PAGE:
WHO & WHAT: Elected officials, Everglades Coalition, Rivers Coalition, and River Warriors will laud Florida Senator Joe Negron (R) for planning on introducing legislation asking for $500 million for land purchases, money that could buy U.S. Sugar lands. Will present “Buy the land” letters to Governor, House Speaker, Senate President from 19 local elected officials and resolutions from 11 local governments. Florida Realtors’ water quality/home values study. People will sign a giant poster saying, “With Joe we stand. Let’s buy the land.”
West Coast *** THERE WILL BE VISUALS ***
Where: Jensen’s Twin Palm Resort & Marina, 15107 Captiva Dr, Captiva, FL 33924
Time: 10 to 11 a.m. (10:15 a.m. Press Conference)
WHO & WHAT: SW FL business leaders, Realtors and Chamber of Commerce officials. Boaters, fisherman, kayak and paddle boarders will take to the water in support. Singer/songwriters: North Captiva’s Bob Hipkens and Austin Church from Cocoa Beach. Florida Realtors’ water quality/home values study. Videotaping of messages to the Governor and Leadership will also be captured and Queenies ice cream will be served. Banners, posters. Painted fish.
Background: There is broad public support for exercising the 48,600 acre purchase option in the US Sugar contract, but water managers must take action now for the process to begin. As polluted water is dumped to the coasts, the Everglades multibillion dollar restoration project, is starving for water. The solution, according to the scientific community, is to pursue 48,600 acres of sugar land to store and clean the water.

Bustor Brown and his human Jennie Pawlowsky.

Bustor Brown and his human Jennie Pawlowsky.

Mark Perry, Florida Oceanographic

Jason Totoiu, Everglades Law

Ed Fielding, Martin County Commission

Irene Nethery Gomes and Takeata King Pang

Irene Nethery Gomes and Takeata King Pang

Jacqui Thurlow-Lippisch Commissioner Sewells Point, Blogger, Tireless River Advocate, Plume Chaser

Mark Perry and Troy Macdonald, former mayor of Stuart, FL

Drew from Palm Beach Soil

Rebecca Fatzinger

Rebecca Fatzinger

Celeste De Palma, Audobon, FLorida

Mary Perry 2

Chris Dzadovsky, St Lucie County Commissioner

Celeste De Palma’s Speech in Spanish

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K.c. Ingram Traylor: The Engine behind Florida Not All Aboard

Always happy to be invited to the Martin County League of Woman Voters for lunch.

The League of Women Voters of Martin County is a non-partisan political organization that encourages informed and active participation in government, works to increase understanding of major public policy issues, and influences public policy through education and advocacy.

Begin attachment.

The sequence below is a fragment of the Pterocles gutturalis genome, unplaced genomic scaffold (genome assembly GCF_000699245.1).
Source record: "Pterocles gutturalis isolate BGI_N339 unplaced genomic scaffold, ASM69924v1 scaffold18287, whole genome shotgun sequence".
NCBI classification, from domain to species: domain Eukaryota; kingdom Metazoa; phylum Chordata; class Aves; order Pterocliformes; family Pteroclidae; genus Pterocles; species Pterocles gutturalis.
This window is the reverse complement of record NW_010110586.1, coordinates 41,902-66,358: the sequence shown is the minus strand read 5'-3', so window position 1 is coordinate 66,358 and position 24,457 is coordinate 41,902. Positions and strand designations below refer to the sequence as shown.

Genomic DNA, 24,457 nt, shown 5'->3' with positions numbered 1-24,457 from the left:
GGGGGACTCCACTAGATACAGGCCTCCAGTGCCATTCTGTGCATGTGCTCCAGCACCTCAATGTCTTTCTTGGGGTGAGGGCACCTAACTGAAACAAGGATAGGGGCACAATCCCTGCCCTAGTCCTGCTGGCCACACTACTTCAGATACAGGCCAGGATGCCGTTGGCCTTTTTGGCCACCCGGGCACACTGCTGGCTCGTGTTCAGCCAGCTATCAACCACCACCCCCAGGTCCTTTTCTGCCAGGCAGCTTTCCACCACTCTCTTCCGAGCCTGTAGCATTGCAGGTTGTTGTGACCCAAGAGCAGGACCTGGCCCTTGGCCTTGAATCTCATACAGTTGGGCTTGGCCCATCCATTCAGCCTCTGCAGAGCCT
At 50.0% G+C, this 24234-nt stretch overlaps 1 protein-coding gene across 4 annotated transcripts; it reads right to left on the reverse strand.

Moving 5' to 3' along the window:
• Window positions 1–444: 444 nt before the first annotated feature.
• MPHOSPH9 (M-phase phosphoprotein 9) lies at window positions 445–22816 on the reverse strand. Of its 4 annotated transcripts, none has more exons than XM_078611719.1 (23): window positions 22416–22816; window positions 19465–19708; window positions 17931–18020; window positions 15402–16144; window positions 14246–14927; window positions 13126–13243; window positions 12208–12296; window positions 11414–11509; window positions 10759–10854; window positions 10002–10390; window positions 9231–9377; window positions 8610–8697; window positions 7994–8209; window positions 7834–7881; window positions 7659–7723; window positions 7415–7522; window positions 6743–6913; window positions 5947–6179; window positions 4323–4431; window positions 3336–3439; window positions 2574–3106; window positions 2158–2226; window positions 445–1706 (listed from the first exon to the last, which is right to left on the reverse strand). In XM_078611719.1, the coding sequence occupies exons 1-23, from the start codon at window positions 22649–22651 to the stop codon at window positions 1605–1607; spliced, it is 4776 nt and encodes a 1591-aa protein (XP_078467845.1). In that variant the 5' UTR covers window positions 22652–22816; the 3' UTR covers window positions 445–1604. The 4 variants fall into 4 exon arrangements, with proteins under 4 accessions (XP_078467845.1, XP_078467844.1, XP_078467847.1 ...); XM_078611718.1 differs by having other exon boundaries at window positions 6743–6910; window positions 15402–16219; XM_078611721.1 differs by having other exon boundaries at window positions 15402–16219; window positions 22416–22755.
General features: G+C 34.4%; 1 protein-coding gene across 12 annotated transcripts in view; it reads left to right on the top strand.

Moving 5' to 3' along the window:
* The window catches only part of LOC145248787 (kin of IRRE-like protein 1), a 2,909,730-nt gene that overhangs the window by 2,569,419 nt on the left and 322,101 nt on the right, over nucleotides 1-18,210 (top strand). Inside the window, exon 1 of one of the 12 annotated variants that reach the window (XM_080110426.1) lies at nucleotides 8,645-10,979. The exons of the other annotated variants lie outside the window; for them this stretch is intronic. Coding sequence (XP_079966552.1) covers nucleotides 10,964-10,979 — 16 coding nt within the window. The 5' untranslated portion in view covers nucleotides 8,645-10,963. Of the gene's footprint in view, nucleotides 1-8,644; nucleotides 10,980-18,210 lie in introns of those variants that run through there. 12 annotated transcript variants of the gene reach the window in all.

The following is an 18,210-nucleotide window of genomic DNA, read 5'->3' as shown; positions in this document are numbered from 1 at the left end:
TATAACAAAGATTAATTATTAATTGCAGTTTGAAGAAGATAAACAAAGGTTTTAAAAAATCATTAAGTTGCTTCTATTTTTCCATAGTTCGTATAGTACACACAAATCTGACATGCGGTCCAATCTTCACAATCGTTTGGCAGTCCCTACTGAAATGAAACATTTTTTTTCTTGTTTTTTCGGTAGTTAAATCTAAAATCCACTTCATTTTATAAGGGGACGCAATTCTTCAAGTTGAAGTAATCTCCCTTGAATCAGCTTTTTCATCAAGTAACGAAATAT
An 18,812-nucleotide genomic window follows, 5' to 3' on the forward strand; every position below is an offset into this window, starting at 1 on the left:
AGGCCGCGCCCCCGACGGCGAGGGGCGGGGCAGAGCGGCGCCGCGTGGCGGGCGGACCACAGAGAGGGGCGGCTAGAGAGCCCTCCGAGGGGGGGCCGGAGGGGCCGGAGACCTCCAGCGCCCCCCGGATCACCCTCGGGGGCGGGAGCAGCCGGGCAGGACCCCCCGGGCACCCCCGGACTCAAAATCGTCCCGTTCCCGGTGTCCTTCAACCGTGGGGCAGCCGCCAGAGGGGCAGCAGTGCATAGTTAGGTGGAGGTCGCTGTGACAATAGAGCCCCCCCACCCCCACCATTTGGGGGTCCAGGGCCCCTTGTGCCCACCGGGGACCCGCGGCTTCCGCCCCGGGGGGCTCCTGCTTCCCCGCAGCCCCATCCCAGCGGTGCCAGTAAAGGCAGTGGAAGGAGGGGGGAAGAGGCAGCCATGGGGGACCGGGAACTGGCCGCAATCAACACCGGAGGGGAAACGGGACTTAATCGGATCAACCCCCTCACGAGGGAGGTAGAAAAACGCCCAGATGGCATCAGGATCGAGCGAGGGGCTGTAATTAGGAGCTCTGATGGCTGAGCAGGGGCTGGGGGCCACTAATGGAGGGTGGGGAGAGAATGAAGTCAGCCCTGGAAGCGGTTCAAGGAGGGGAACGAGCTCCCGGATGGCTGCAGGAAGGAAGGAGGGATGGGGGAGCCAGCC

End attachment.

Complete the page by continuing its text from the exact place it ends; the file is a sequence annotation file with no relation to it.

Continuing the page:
Today’s speaker was K.C. Ingram Traylor who founded  Florida Not All Aboard. KC is a lesson in trust your gut and never give up.

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Here is her incredible presentation.

Florida NOT All Aboard on Facebook.

KC also has a radio show.The KC Ingram Show on WSTU AM 1450 – Tuesdays at 5:30 pm

 Please contact FNAA at floridanotallaboard@gmail.com for a presentation in your community!

Thanks KC!

We’re not actors nor do we play one on tv!

For Immediate Release: Contact Cris Costello, Sierra Club, 941-914-0421 (cell). Julia Hathaway, Sierra Club, West Palm Beach, 202-315-8211 (cell)
Floridians demand Gov. Scott’s appointees initiate US Sugar purchase
Residents will wear stickers saying: “I’m not an actor”
When: Thursday, April 9, 2015
Time: 9 a.m.
Where: South Florida Water Management District Governing Board Headquarters Auditorium: 3301 Gun Club Road, West Palm Beach, Florida, 33406
What: Large turnout to Buy Sugar Land NOW!
Florida Senator Joe Negron (R) said he is planning on introducing legislation asking for $500 million for land purchases, money that could buy U.S. Sugar lands.
Supporters of US Sugar purchase will once again convene at the West Palm Beach headquarters of the South Florida Water Management District to demand that Governor Rick Scott’s appointed water managers purchase 48,600 acres of US Sugar land to restore the Everglades and protect the coasts from pollution. The state of Florida has an option to purchase the land by October, but water managers must take action now for the process to begin.
Last week, actors were paid $75 to attend a Tea Party protest against the purchase.
**VISUALS** Residents wearing “I’m not an actor” stickers. Signs. An enlarged photo of hundreds of Buy the Land supporters from Tallahassee.
Why: The South Florida Water Management District and the U.S. Army Corps of Engineers are dumping more about a half billion gallons of highly polluted fresh water a day into the St. Lucie and Caloosahatchee rivers, polluting critical marine habitats and harming communities.